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Portugal euro crisis dashes our hopes of interest cut

HOPES of getting a reduction to the punitive interest rate on the EU/IMF bailout evaporated today as the eurozone was plunged into a fresh crisis.

Enda Kenny's plans to negotiate the deal were "parked" as Portugal lingered on the verge following Greece and Ireland into a financial rescue package.

The Portuguese Prime Minister Jose Socrates resigned last night after the parliament rejected its fourth austerity budget in 12 months sparking fresh fears of a renewed crisis.

Ireland's problems now also seem likely to be heightened by the results of stress tests on the banks which are due in the coming weeks.

There are serious concerns that rescuing Irish banks could cost more than the €35bn agreed in the original bailout deal. This would severely weaken Ireland's bargaining power with our EU counterparts and could result in even tougher budget cuts here.

As a result, Mr Kenny is unlikely to seek any concessions from his European counterparts when he attends a summit of EU leaders in Brussels today.

Instead, Europe is set to wait until the final results of the stress tests are available.

Mr Kenny came face-to-face with German Chancellor Angela Merkel at a meeting of EPP colleagues on the fringes of the Brussels summit.

However, tensions over corporation tax are also likely to be put to one side while the leaders try to calm markets.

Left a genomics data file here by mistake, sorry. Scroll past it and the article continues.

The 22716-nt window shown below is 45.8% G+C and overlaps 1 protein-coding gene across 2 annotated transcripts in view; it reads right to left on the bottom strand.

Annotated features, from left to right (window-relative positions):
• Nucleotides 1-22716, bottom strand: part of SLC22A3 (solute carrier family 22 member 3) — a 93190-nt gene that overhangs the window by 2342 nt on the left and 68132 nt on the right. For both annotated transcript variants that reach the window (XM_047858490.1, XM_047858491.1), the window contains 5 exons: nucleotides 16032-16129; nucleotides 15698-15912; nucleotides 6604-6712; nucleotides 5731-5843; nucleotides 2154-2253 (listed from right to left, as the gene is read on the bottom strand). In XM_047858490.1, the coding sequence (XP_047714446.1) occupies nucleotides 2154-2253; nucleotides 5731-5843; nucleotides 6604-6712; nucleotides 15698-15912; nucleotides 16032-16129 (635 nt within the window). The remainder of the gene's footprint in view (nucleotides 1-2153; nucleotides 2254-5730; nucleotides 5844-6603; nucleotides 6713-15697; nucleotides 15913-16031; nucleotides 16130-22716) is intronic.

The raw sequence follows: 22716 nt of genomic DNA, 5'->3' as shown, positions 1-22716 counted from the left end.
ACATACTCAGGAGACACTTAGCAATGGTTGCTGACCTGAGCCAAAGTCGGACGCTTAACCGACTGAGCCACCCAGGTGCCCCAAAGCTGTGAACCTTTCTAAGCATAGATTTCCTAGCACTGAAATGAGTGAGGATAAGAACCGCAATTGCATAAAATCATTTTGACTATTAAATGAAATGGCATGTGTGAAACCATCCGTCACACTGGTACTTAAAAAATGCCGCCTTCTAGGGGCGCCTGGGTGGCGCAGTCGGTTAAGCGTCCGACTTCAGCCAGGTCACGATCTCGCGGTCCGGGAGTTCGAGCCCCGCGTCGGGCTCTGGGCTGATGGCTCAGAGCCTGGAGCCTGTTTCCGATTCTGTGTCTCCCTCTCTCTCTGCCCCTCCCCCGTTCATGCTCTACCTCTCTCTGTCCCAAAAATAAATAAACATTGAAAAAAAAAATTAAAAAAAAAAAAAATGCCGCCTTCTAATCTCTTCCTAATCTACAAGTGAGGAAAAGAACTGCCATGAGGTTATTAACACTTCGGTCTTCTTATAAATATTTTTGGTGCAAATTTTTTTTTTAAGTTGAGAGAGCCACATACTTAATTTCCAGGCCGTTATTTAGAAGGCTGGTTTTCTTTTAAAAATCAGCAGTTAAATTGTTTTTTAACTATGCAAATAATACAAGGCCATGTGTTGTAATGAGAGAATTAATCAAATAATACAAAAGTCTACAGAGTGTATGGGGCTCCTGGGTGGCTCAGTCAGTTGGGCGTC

The summit will push ahead with plans to secure "a grand bargain" for solving the debt crisis, but the Portuguese crisis has put this in doubt.

Mr Kenny will use his first full meeting of EU leaders to highlight the efforts Ireland has made to bring its finances under control.

He will note the contribution made by ordinary taxpayers and how his new administration intends to develop tight budgetary controls.

The Government may then seek to revisit the issue of interest rates at a meeting of finance ministers in Hungary at the start of April.

A spokesman for Portugal's Prime Minister has said that he will attend the summit regardless of his situation on the home front.

And Portuguese president Anibal Cavaco Silva said the government will retain its powers until he accepts Socrates' resignation.

The country has already raised taxes and implemented the deepest spending cuts in more than three decades to convince investors it can reduce its budget shortfall.

However, like Greece and Ireland, it has seen borrowing costs soar to what the government admits are unsustainable levels amid fears that it will default on its debts.

kdoyle@herald.ie